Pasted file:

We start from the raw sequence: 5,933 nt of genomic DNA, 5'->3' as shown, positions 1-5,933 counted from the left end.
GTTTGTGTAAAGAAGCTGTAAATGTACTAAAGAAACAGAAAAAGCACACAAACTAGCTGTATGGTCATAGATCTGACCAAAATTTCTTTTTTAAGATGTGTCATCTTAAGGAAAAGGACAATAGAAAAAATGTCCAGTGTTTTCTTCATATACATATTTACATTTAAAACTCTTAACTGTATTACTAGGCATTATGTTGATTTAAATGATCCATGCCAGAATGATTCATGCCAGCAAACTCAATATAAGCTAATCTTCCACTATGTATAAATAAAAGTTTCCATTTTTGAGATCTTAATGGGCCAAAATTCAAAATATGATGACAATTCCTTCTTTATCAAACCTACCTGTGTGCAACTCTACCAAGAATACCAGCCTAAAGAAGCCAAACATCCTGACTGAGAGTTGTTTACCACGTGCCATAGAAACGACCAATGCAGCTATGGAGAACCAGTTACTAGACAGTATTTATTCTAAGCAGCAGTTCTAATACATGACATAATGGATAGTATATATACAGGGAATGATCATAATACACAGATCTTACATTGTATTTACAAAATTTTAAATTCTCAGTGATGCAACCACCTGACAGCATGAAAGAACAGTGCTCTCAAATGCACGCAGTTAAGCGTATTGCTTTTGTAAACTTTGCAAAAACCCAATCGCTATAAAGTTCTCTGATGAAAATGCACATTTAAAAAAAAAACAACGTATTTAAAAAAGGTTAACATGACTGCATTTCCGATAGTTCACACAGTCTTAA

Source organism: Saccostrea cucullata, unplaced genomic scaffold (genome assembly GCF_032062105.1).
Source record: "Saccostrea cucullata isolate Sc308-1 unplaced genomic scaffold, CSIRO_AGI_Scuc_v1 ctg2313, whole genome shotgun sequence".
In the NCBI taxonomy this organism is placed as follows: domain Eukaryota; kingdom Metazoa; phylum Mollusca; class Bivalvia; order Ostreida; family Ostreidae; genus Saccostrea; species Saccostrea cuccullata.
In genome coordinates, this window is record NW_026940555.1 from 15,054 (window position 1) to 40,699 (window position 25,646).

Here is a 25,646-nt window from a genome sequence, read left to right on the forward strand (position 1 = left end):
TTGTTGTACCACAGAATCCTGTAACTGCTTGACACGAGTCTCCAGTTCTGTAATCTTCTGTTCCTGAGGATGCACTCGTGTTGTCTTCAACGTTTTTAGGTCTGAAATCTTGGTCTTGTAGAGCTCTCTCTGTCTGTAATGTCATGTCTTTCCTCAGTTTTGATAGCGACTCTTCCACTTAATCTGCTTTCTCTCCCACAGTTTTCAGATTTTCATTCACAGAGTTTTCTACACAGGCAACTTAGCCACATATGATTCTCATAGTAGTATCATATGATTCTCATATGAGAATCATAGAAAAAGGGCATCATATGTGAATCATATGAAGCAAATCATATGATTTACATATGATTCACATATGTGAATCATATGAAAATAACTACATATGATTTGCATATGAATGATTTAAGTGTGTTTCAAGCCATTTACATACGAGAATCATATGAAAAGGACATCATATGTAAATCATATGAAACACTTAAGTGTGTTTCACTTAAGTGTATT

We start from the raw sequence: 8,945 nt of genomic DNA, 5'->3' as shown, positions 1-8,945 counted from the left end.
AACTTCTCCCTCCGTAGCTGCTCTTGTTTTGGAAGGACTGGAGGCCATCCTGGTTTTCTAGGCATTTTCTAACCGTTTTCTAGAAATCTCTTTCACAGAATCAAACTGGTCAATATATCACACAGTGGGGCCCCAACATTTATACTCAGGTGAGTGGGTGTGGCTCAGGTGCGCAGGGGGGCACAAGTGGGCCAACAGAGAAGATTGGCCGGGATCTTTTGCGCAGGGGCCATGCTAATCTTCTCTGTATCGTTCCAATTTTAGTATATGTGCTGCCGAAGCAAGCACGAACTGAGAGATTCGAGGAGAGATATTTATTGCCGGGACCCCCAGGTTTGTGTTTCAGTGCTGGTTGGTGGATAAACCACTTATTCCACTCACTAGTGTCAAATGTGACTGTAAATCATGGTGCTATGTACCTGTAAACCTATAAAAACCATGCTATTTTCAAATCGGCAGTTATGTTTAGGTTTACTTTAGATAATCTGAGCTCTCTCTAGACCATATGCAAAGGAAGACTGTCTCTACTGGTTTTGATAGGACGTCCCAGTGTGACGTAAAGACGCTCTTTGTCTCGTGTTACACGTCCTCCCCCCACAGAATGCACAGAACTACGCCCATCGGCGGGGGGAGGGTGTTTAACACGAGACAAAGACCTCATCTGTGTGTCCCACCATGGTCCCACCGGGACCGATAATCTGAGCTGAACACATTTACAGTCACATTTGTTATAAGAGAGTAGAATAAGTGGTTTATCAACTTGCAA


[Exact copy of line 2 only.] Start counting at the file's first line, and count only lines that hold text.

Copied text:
GTTTGTGTAAAGAAGCTGTAAATGTACTAAAGAAACAGAAAAAGCACACAAACTAGCTGTATGGTCATAGATCTGACCAAAATTTCTTTTTTAAGATGTGTCATCTTAAGGAAAAGGACAATAGAAAAAATGTCCAGTGTTTTCTTCATATACATATTTACATTTAAAACTCTTAACTGTATTACTAGGCATTATGTTGATTTAAATGATCCATGCCAGAATGATTCATGCCAGCAAACTCAATATAAGCTAATCTTCCACTATGTATAAATAAAAGTTTCCATTTTTGAGATCTTAATGGGCCAAAATTCAAAATATGATGACAATTCCTTCTTTATCAAACCTACCTGTGTGCAACTCTACCAAGAATACCAGCCTAAAGAAGCCAAACATCCTGACTGAGAGTTGTTTACCACGTGCCATAGAAACGACCAATGCAGCTATGGAGAACCAGTTACTAGACAGTATTTATTCTAAGCAGCAGTTCTAATACATGACATAATGGATAGTATATATACAGGGAATGATCATAATACACAGATCTTACATTGTATTTACAAAATTTTAAATTCTCAGTGATGCAACCACCTGACAGCATGAAAGAACAGTGCTCTCAAATGCACGCAGTTAAGCGTATTGCTTTTGTAAACTTTGCAAAAACCCAATCGCTATAAAGTTCTCTGATGAAAATGCACATTTAAAAAAAAAACAACGTATTTAAAAAAGGTTAACATGACTGCATTTCCGATAGTTCACACAGTCTTAA